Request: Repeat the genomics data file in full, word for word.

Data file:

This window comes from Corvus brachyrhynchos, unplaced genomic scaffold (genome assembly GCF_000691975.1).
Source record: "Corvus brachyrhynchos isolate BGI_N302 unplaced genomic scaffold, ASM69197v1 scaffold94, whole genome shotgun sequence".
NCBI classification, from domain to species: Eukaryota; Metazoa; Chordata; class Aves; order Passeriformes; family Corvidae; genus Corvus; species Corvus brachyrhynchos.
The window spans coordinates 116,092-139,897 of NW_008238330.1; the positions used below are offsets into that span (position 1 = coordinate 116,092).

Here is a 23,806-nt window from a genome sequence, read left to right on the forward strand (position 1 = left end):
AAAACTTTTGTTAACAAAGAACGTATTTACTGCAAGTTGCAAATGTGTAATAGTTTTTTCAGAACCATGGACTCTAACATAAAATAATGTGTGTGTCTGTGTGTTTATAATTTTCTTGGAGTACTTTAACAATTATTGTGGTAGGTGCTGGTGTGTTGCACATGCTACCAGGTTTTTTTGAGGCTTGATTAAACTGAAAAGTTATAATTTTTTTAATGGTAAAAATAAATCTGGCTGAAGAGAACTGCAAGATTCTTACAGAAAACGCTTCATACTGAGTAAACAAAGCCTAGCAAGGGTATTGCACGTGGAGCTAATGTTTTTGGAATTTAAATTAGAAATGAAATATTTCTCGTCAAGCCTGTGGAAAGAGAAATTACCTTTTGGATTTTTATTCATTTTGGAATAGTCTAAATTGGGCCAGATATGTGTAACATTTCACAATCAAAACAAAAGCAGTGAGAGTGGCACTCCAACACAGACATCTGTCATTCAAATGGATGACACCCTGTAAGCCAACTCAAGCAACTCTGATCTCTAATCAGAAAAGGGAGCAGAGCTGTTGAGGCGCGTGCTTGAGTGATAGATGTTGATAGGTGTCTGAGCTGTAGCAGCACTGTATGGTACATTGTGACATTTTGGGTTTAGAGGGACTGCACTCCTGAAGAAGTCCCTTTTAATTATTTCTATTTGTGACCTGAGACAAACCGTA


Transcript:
This window comes from Corvus brachyrhynchos, unplaced genomic scaffold (genome assembly GCF_000691975.1).
Source record: "Corvus brachyrhynchos isolate BGI_N302 unplaced genomic scaffold, ASM69197v1 scaffold94, whole genome shotgun sequence".
NCBI classification, from domain to species: Eukaryota; Metazoa; Chordata; class Aves; order Passeriformes; family Corvidae; genus Corvus; species Corvus brachyrhynchos.
The window spans coordinates 116,092-139,897 of NW_008238330.1; the positions used below are offsets into that span (position 1 = coordinate 116,092).

Here is a 23,806-nt window from a genome sequence, read left to right on the forward strand (position 1 = left end):
AAAACTTTTGTTAACAAAGAACGTATTTACTGCAAGTTGCAAATGTGTAATAGTTTTTTCAGAACCATGGACTCTAACATAAAATAATGTGTGTGTCTGTGTGTTTATAATTTTCTTGGAGTACTTTAACAATTATTGTGGTAGGTGCTGGTGTGTTGCACATGCTACCAGGTTTTTTTGAGGCTTGATTAAACTGAAAAGTTATAATTTTTTTAATGGTAAAAATAAATCTGGCTGAAGAGAACTGCAAGATTCTTACAGAAAACGCTTCATACTGAGTAAACAAAGCCTAGCAAGGGTATTGCACGTGGAGCTAATGTTTTTGGAATTTAAATTAGAAATGAAATATTTCTCGTCAAGCCTGTGGAAAGAGAAATTACCTTTTGGATTTTTATTCATTTTGGAATAGTCTAAATTGGGCCAGATATGTGTAACATTTCACAATCAAAACAAAAGCAGTGAGAGTGGCACTCCAACACAGACATCTGTCATTCAAATGGATGACACCCTGTAAGCCAACTCAAGCAACTCTGATCTCTAATCAGAAAAGGGAGCAGAGCTGTTGAGGCGCGTGCTTGAGTGATAGATGTTGATAGGTGTCTGAGCTGTAGCAGCACTGTATGGTACATTGTGACATTTTGGGTTTAGAGGGACTGCACTCCTGAAGAAGTCCCTTTTAATTATTTCTATTTGTGACCTGAGACAAACCGTA